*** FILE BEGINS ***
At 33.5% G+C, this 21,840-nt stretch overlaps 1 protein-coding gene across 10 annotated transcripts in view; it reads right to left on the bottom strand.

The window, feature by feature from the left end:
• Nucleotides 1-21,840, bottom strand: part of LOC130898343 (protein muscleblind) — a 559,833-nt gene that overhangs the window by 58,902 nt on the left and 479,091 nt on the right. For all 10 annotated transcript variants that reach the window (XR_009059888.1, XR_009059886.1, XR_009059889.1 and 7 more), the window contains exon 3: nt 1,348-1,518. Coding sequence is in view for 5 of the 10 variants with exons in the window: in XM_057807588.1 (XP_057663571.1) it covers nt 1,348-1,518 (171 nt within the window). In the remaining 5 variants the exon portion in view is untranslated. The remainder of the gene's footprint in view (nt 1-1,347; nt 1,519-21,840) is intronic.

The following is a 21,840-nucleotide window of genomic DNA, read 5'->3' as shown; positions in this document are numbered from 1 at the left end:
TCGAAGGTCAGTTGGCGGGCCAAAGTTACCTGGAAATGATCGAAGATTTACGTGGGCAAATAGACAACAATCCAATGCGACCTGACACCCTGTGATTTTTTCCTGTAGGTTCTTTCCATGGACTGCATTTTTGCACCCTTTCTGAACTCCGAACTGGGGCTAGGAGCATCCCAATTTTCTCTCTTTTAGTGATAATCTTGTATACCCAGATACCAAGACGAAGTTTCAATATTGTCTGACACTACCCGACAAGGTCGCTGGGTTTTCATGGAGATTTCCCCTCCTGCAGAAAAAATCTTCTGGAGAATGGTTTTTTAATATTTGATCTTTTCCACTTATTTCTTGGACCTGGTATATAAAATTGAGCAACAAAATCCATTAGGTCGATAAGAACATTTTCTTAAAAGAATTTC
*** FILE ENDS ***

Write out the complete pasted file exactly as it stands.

At 33.5% G+C, this 21,840-nt stretch overlaps 1 protein-coding gene across 10 annotated transcripts in view; it reads right to left on the bottom strand.

The window, feature by feature from the left end:
• Nucleotides 1-21,840, bottom strand: part of LOC130898343 (protein muscleblind) — a 559,833-nt gene that overhangs the window by 58,902 nt on the left and 479,091 nt on the right. For all 10 annotated transcript variants that reach the window (XR_009059888.1, XR_009059886.1, XR_009059889.1 and 7 more), the window contains exon 3: nt 1,348-1,518. Coding sequence is in view for 5 of the 10 variants with exons in the window: in XM_057807588.1 (XP_057663571.1) it covers nt 1,348-1,518 (171 nt within the window). In the remaining 5 variants the exon portion in view is untranslated. The remainder of the gene's footprint in view (nt 1-1,347; nt 1,519-21,840) is intronic.

The following is a 21,840-nucleotide window of genomic DNA, read 5'->3' as shown; positions in this document are numbered from 1 at the left end:
TCGAAGGTCAGTTGGCGGGCCAAAGTTACCTGGAAATGATCGAAGATTTACGTGGGCAAATAGACAACAATCCAATGCGACCTGACACCCTGTGATTTTTTCCTGTAGGTTCTTTCCATGGACTGCATTTTTGCACCCTTTCTGAACTCCGAACTGGGGCTAGGAGCATCCCAATTTTCTCTCTTTTAGTGATAATCTTGTATACCCAGATACCAAGACGAAGTTTCAATATTGTCTGACACTACCCGACAAGGTCGCTGGGTTTTCATGGAGATTTCCCCTCCTGCAGAAAAAATCTTCTGGAGAATGGTTTTTTAATATTTGATCTTTTCCACTTATTTCTTGGACCTGGTATATAAAATTGAGCAACAAAATCCATTAGGTCGATAAGAACATTTTCTTAAAAGAATTTC